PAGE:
“The Descent of the Holy Ghost Upon the Apostles. Many have wished that Our Blessed Lord had remained on earth, that we might have heard His voice, seen His compassionate eyes, and brought our children to be blessed by His hands. But He said ‘I can say truly that it is better for you I should go away; He who is to befriend you will not come to you unless I do go, but if only I make my way there, I will send Him to you.’ If our Lord remained on earth, He would have been only a symbol to be copied – not a life to be lived. By returning to his heavenly Father, He could then send both from the Father and Himself the Holy Spirit that would make Him live on earth in His new Body, which is the Church. The human body is made up of millions of cells, and yet is one because vivified by one soul, presided over by a visible head, and governed by an invisible mind. So on Pentecost, the Apostles, who were like the cells of a body, became Christ’s Mystical Body, because vivified by His Holy Spirit, governed by one visible head, Peter, and presided over by one invisible head, Christ in heaven. Our glorious Church is not an organization, but an organism. As our Lord once thought, governed, and sanctified through a human body, which He took from the womb of His blessed Mother, so now he teaches, governs, and sanctifies through his Mystical Body, the Church, which He took from the womb of humanity overshadowed by His Holy Spirit. Christ was infallible when He talked through a human body; He is still infallible when he teaches through a mystical Body. Christ sanctified when he forgave sins with human lips; He sanctifies still when he forgives sins through the power of His priests. Christ governed through His human Body, and he governs still. ‘He that heareth you, heareth Me.’ As a drop of blood can live in the body, but the drop of blood cannot live apart from the body, so neither can any of us live the fullness of the Christ Life except in His Mystical Body, the Church.” – Archbishop Fulton Sheen (The Fifteen Mysteries)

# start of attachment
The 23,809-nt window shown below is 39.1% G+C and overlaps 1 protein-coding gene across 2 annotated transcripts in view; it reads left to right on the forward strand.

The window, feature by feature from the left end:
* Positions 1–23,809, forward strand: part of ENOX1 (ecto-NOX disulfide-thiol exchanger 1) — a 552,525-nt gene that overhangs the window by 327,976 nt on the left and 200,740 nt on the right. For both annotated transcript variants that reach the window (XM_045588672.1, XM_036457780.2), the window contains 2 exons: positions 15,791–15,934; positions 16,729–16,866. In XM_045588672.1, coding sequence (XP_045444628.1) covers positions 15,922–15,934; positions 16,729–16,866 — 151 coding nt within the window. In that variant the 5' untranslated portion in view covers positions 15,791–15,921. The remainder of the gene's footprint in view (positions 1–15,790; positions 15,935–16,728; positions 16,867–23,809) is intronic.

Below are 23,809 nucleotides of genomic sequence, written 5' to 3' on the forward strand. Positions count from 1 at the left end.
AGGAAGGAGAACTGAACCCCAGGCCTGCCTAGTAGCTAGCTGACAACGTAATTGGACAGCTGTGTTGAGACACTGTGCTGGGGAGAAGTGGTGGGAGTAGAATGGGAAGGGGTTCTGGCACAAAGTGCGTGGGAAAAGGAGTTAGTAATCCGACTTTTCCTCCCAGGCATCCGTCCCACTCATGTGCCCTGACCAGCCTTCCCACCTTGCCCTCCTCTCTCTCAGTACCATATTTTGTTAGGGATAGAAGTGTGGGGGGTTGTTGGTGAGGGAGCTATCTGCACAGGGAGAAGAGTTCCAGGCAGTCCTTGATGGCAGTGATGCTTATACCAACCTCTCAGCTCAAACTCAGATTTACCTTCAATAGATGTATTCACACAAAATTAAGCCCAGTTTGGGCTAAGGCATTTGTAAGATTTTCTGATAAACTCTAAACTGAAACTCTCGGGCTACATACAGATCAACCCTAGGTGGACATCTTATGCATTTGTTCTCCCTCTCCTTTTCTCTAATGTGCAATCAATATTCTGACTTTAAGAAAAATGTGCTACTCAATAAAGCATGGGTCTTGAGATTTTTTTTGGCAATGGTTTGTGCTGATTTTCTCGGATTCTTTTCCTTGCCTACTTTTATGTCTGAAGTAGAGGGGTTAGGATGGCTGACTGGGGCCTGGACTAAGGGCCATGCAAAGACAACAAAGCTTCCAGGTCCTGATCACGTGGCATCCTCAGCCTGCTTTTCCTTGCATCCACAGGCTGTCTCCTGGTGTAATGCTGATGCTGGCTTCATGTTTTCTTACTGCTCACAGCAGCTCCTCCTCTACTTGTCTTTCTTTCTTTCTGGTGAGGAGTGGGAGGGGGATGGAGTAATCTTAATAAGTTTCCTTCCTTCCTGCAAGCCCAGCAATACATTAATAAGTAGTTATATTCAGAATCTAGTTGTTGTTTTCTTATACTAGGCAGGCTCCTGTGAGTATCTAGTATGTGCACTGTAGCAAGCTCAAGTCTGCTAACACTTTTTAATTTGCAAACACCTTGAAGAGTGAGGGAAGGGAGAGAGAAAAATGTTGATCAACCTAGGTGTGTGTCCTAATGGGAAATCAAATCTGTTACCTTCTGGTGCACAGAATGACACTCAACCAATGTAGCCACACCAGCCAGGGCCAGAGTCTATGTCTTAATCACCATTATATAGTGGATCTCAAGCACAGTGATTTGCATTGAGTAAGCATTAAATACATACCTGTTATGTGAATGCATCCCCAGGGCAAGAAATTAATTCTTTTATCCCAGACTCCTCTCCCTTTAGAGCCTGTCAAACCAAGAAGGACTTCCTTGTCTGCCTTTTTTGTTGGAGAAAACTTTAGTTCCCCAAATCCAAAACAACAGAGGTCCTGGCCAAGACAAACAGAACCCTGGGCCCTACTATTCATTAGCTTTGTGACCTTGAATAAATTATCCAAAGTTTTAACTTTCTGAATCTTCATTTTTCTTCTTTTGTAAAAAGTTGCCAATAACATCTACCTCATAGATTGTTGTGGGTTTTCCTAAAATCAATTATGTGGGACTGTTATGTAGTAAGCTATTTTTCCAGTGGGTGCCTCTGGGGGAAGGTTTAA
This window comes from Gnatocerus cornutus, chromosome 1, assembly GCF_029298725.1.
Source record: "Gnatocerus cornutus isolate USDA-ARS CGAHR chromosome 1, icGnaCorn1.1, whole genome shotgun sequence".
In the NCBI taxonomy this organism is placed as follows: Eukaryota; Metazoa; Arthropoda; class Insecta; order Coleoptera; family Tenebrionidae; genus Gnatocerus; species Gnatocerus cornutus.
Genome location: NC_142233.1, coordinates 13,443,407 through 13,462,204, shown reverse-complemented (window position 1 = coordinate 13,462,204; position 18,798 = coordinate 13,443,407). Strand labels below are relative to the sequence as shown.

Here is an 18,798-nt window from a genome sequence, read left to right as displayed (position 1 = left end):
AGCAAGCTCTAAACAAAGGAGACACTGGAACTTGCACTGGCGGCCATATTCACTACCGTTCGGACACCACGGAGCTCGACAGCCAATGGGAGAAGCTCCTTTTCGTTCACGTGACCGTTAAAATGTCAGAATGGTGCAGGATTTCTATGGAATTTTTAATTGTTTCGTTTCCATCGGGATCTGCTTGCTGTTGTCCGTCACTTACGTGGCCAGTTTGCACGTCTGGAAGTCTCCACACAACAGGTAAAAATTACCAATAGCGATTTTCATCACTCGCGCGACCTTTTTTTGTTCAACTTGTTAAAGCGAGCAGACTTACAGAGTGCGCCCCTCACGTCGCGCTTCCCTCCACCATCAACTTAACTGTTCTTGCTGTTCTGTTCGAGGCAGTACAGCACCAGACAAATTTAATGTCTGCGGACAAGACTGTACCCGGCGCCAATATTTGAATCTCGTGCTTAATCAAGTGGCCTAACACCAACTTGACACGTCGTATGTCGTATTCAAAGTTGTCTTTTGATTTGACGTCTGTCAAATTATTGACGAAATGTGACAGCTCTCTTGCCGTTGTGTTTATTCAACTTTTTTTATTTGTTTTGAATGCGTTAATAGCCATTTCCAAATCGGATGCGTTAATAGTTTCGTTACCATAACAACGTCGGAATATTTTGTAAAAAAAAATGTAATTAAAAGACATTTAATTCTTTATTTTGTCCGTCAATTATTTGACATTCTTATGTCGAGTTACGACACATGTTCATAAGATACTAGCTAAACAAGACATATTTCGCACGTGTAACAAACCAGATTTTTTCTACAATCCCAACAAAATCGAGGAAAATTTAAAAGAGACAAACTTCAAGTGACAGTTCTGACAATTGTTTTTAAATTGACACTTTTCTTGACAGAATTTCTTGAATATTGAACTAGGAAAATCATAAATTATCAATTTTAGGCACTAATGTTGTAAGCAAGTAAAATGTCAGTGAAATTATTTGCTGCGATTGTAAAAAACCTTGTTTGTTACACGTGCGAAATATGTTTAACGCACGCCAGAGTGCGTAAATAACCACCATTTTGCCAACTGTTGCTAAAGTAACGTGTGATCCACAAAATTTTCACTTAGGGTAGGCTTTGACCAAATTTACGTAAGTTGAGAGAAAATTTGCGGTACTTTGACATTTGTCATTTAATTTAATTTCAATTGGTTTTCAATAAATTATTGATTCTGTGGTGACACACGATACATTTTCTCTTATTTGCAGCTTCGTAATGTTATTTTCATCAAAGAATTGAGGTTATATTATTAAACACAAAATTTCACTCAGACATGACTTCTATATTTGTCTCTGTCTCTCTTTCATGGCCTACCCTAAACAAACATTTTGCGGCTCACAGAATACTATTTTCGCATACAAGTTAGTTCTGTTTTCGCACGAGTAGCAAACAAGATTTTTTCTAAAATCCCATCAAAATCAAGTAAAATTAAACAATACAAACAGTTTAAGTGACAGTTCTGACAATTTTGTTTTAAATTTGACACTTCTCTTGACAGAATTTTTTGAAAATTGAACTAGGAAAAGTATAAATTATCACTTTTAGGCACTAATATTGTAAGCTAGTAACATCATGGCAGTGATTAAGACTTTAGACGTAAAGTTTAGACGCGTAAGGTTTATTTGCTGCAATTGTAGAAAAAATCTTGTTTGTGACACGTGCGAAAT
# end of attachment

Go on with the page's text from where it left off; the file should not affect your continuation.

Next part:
“The Cross had asked the questions; the Resurrection had answered them….The Cross had asked: why does God permit evil and sin to nail Justice to a tree? The Resurrection answered: That sin having done its worst might exhaust itself and thus be overcome by Love that is stronger than either sin or death. Thus there emerges the Easter lesson that the power of evil and the chaos of any one moment can be defied and conquered for the basis of our hope is not in any construct of human power but in the power of God who has given to the evil of this earth its one mortal wound – an open tomb, a gaping sepulcher, and empty grave.” Archbishop Fulton Sheen (Cross-Ways)
“Our Lord spent 30 years of His life obeying, three years teaching, three hours redeeming! But how did He redeem? Suppose a golden chalice is stolen from an altar and beaten into a large ash tray. Before that gold can be returned to the altar, it must be thrown into a fire, where the dross is burned away; then the chalice must be recast, and finally blessed and restored to its holy use. Sinful man is like that chalice which was delivered over to profane uses. He lost his Godlike resemblance and his high destiny as a child of God. So our blessed Lord took unto Himself a human nature, making it stand for all of us, plunged it into the fires of Calvary to have the dross of sin burned and purged away. Then, by rising from the dead, He became the new head of the new humanity, according to which we are all to be patterned. The cross reveals that unless there is a Good Friday in our lives, there will never be an Easter Sunday. Unless there is a crown of thorns, there will never be the halo of light. Unless there is the scourged body, there will never be a glorified one. Death to the lower self is the condition of resurrection to the higher self. The world says to us, as it said to Him on the cross: ‘Come down, and we will believe!’ But if He came down, He never would have saved us. It is human to come down; it is divine to hang there. A broken heart, O Saviour of the world, is love’s best cradle! Smite my own, as Moses did the rock, that Thy love may enter in!” Archbishop Fulton Sheen (The Fifteen Mysteries)